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I am not sure any TIA is little, I had just ended 5 minutes on the exercise bike and walked up one step into the kitchen when I lost a quarter of the sight in my right eye. My daughter told me to sit down and recover and it. Would probably be ok. After 10 minutes my sight came back and I felt fine. This happened on the Saturday. My daughter told me to ring the Medical Centre on Monday and check with my GP. I couldn’t get through to reception, just a message to ring 111 which I didn’t want to do. My daughter rang in the evening and told me to ring 111 if I could not get through on Tuesday. I couldn’t , I rang 111, within minutes an ambulance and 22 paramedics were on the doorstep and I was whisked off to Aand E. was triaged by older doc who muttered TIA and referred me to a young doc, she examined me but couldn’t find anything wrong with me, whilst she was discharging me decided I should go to the eye hospital. After more tests consultant said I should have been referred to stroke clinic, as the clinic was closed, she would get me referred the next day. I went home.
Had a phone call in the morning for an appointment that afternoon. Registrar sent me for an ultrasound and called in a neuro registrar… they told my daughter, my son in NZ via face time and I that I had a clot in my carotid artery, a piece of it had broken off and. Gone down Ann artery branch to my eye. They. Wanted. To operate ASAP but needed to wait a week to get the blood thinners out of my system, big NEURO boss a surgeon commander wanted me to stay in because of covid, I might not be allowed back in to have the op. They explained I would have to be. Awake during the op and that I could lose my voice, which caused my children great hilarity. We agreed I should. Have. The op and stay in hospital.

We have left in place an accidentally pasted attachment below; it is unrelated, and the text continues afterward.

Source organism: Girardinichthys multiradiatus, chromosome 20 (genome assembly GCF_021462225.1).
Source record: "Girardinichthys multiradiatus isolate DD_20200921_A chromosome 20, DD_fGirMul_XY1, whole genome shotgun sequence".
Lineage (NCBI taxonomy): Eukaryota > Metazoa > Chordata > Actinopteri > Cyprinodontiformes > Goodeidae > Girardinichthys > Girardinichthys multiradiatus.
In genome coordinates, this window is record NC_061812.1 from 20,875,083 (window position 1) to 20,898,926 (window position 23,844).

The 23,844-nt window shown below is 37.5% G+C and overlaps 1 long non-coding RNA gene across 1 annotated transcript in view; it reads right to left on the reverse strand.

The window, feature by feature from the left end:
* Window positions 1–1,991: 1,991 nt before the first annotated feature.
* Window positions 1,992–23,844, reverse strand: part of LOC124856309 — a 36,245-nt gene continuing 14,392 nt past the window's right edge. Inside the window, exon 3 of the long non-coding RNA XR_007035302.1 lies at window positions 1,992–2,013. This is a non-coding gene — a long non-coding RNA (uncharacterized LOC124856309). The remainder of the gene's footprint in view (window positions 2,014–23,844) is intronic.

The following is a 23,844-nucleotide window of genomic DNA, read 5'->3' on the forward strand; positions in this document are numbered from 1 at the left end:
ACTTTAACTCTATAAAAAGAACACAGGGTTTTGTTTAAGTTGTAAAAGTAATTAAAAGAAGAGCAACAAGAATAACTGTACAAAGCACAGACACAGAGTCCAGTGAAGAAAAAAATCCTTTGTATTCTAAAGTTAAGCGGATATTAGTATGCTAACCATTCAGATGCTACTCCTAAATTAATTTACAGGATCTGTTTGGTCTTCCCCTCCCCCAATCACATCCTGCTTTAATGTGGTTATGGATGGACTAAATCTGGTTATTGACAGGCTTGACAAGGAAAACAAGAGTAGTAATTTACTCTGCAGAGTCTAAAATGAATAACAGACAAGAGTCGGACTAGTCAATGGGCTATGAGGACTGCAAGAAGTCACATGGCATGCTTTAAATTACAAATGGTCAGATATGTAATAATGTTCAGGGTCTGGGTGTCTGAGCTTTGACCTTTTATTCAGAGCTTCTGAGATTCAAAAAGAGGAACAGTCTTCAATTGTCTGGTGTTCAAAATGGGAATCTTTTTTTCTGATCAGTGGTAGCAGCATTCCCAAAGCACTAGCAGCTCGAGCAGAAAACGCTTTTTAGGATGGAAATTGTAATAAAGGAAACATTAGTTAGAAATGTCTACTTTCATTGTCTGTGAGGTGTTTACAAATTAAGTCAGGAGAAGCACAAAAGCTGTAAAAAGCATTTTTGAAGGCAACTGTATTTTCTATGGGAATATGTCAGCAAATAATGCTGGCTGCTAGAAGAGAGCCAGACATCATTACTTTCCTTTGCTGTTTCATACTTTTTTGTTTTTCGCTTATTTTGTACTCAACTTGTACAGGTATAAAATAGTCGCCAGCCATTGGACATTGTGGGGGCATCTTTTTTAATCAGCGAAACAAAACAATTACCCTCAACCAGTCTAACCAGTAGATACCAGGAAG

Being awake whilst They cut you from ear to the base of your throat is traumatic , they removed. The clot but couldn’t patch the. Artery So had too put a stent in. This meant loss of blood to brain and a paralysed left wrist and hand. Plus a. Very sore brain. I was glad just to have survived. Stroke team helped to. get use of. Hand and wrist back, I always felt it was mind over matter Thing and kept telling my. Brain to connect with my hand, eventually It did… Marylin

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@Pipgran Marilyn I can’t believe what you’ve been through, this sounds absolutely terrifying, especially the operation whilst awake! You must be made of some strong stuff!!! When did all this happen? It sounds like you are doing much better now, and that is a great mantra ‘mind over matter’ to-reteach the brain I guess? Hope you are doing well, thanks for the reply :relaxed:

Hi Lynsey
That all happened a year ago. I know what you mean about noise, i am not good with shrieking children but it does get better. My blood cancer was diagnosed in July and am not a fan of my chemo pills but they are to stop the blood clots forming so I don’t get another stroke. I no stronger than any one, when you have no choice, you do it. Life is precious to me. I find classic fm soothing and used to have it on after my husband had his stroke, it kept things calm. I do think you have to reprogramme the brain make it find a way to communicate, as well as do the physical exercises. Never give in or give up and remember it takes time. Marylin